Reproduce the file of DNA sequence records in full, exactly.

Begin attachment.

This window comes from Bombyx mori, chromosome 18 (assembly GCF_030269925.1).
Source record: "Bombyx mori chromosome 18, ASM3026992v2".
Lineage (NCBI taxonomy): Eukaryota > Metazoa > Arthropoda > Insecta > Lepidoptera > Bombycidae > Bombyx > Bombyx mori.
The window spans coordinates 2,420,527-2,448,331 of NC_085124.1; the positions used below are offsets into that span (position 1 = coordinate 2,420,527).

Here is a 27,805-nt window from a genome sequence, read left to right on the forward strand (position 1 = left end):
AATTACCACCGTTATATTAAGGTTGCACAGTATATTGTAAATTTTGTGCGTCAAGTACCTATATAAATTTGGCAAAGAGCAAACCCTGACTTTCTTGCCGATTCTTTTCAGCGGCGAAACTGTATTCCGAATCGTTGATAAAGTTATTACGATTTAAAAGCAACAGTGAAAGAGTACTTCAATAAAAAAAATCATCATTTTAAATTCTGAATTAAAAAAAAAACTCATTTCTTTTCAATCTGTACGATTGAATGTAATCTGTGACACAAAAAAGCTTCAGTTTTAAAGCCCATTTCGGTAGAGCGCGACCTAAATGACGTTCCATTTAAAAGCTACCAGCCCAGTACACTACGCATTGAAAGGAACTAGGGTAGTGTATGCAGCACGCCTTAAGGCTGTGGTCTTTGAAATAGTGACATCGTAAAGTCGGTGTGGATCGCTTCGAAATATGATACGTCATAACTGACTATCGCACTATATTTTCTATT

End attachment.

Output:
This window comes from Bombyx mori, chromosome 18 (assembly GCF_030269925.1).
Source record: "Bombyx mori chromosome 18, ASM3026992v2".
Lineage (NCBI taxonomy): Eukaryota > Metazoa > Arthropoda > Insecta > Lepidoptera > Bombycidae > Bombyx > Bombyx mori.
The window spans coordinates 2,420,527-2,448,331 of NC_085124.1; the positions used below are offsets into that span (position 1 = coordinate 2,420,527).

Here is a 27,805-nt window from a genome sequence, read left to right on the forward strand (position 1 = left end):
AATTACCACCGTTATATTAAGGTTGCACAGTATATTGTAAATTTTGTGCGTCAAGTACCTATATAAATTTGGCAAAGAGCAAACCCTGACTTTCTTGCCGATTCTTTTCAGCGGCGAAACTGTATTCCGAATCGTTGATAAAGTTATTACGATTTAAAAGCAACAGTGAAAGAGTACTTCAATAAAAAAAATCATCATTTTAAATTCTGAATTAAAAAAAAAACTCATTTCTTTTCAATCTGTACGATTGAATGTAATCTGTGACACAAAAAAGCTTCAGTTTTAAAGCCCATTTCGGTAGAGCGCGACCTAAATGACGTTCCATTTAAAAGCTACCAGCCCAGTACACTACGCATTGAAAGGAACTAGGGTAGTGTATGCAGCACGCCTTAAGGCTGTGGTCTTTGAAATAGTGACATCGTAAAGTCGGTGTGGATCGCTTCGAAATATGATACGTCATAACTGACTATCGCACTATATTTTCTATT